Dentists are in a unique position to help people live healthier lives by including tobacco cessation programs in their regular operations. Actually, until the last 15–20 years, dentists’ contribution to helping their patients quit smoking was not considered a critical possibility [22].

In recent years, only a few nations have made anti-smoking tools for dentists to use in routine dental examinations [17]. Despite repeated requests for dentists to assist patients in quitting smoking, just a few dentists implemented anti-smoking interventions as part of normal check-ups. While dentists cite different reasons for not implementing a smoking cessation program in India, such as a shortage of patient education materials or information on accessible referral options, teaching dental personnel and paying for their work must be handled first.


Dentists, in our opinion, are crucial in recognizing the harmful smoking has a negative impact on periodontal tissues and should implement a program to assist patients in quitting smoking. Smoking is a serious health problem with Bareilly patients, who want to be trained by their dentists on how to quit smoking, but they rarely receive practical support. In the dental healthcare setting of Bareilly, more understanding of dentists’ roles in comprehensive smoking cessation and prevention programs is required.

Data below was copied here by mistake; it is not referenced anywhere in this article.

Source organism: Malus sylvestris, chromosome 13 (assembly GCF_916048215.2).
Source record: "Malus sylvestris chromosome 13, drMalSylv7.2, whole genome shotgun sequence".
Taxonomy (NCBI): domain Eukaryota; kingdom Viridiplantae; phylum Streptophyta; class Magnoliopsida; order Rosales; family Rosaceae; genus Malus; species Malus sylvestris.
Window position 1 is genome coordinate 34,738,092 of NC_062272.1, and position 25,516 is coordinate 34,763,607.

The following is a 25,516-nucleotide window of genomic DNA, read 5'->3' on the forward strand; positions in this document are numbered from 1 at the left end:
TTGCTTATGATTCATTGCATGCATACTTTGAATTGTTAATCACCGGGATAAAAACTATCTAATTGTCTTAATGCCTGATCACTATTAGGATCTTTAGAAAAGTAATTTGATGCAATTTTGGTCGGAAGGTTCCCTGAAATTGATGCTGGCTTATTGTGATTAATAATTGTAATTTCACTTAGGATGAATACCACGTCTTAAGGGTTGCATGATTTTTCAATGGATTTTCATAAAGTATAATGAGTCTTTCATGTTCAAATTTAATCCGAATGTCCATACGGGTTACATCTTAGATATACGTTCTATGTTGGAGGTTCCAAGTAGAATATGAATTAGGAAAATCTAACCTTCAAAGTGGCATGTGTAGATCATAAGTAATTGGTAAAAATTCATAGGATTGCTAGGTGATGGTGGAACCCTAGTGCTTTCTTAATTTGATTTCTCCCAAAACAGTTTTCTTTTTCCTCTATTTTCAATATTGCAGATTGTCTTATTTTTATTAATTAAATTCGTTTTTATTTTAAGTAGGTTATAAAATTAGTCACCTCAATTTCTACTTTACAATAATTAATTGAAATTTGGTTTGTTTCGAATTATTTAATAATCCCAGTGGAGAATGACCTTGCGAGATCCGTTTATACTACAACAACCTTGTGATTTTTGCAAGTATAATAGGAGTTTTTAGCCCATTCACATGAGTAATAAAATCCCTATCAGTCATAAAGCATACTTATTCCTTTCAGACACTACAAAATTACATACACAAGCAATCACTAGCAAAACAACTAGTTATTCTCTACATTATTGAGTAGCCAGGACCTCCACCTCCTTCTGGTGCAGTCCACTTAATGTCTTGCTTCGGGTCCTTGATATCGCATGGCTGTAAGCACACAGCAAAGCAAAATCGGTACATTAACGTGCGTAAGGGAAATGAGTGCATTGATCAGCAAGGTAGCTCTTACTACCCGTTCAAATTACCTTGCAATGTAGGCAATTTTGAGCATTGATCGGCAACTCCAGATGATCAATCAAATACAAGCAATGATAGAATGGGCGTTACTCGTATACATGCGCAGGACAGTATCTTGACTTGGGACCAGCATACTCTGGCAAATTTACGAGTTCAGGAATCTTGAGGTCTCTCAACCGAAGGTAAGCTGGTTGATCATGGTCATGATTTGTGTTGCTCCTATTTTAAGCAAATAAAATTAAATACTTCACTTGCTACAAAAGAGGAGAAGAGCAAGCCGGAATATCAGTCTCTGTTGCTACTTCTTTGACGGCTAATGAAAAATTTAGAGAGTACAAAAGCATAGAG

Despite repeated requests for dentists to assist patients in quitting smoking, just a few dentists implemented anti-smoking interventions as part of normal check-ups. Although various reasons, such as lack of patient education materials or lack of knowledge of available referral resources, are presented by dentists, training for dental staff and compensation for their time must be first addressed, to ensure the implementation of a smoking cessation program in India.

We would like to show our gratitude to Dr. Shivalingesh KK, Professor & Head, Department of Public Health Dentistry, Bareilly for providing insight and expertise that greatly assisted this research.

  1. Mathers CD, Loncar D. Projections of global mortality and burden of disease from 2002 to 2030. PLoS Med. 2006 Nov;3(11):e442. doi: 10.1371/journal.pmed.0030442. PMID: 17132052; PMCID: PMC1664601.
  2. Jha P, Chaloupka FJ, Moore J, et al. Tobacco Addiction. In: Jamison DT, Breman JG, Measham AR, et al., eds. Disease Control Priorities in Developing Countries. 2nd ed. Oxford University Press; 2006:869-885.
  3. Zhang Y, He J, He B, Huang R, Li M. Effect of tobacco on periodontal disease and oral cancer. Tob Induc Dis. 2019 May 9;17:40. doi: 10.18332/tid/106187. PMID: 31516483; PMCID: PMC6662776.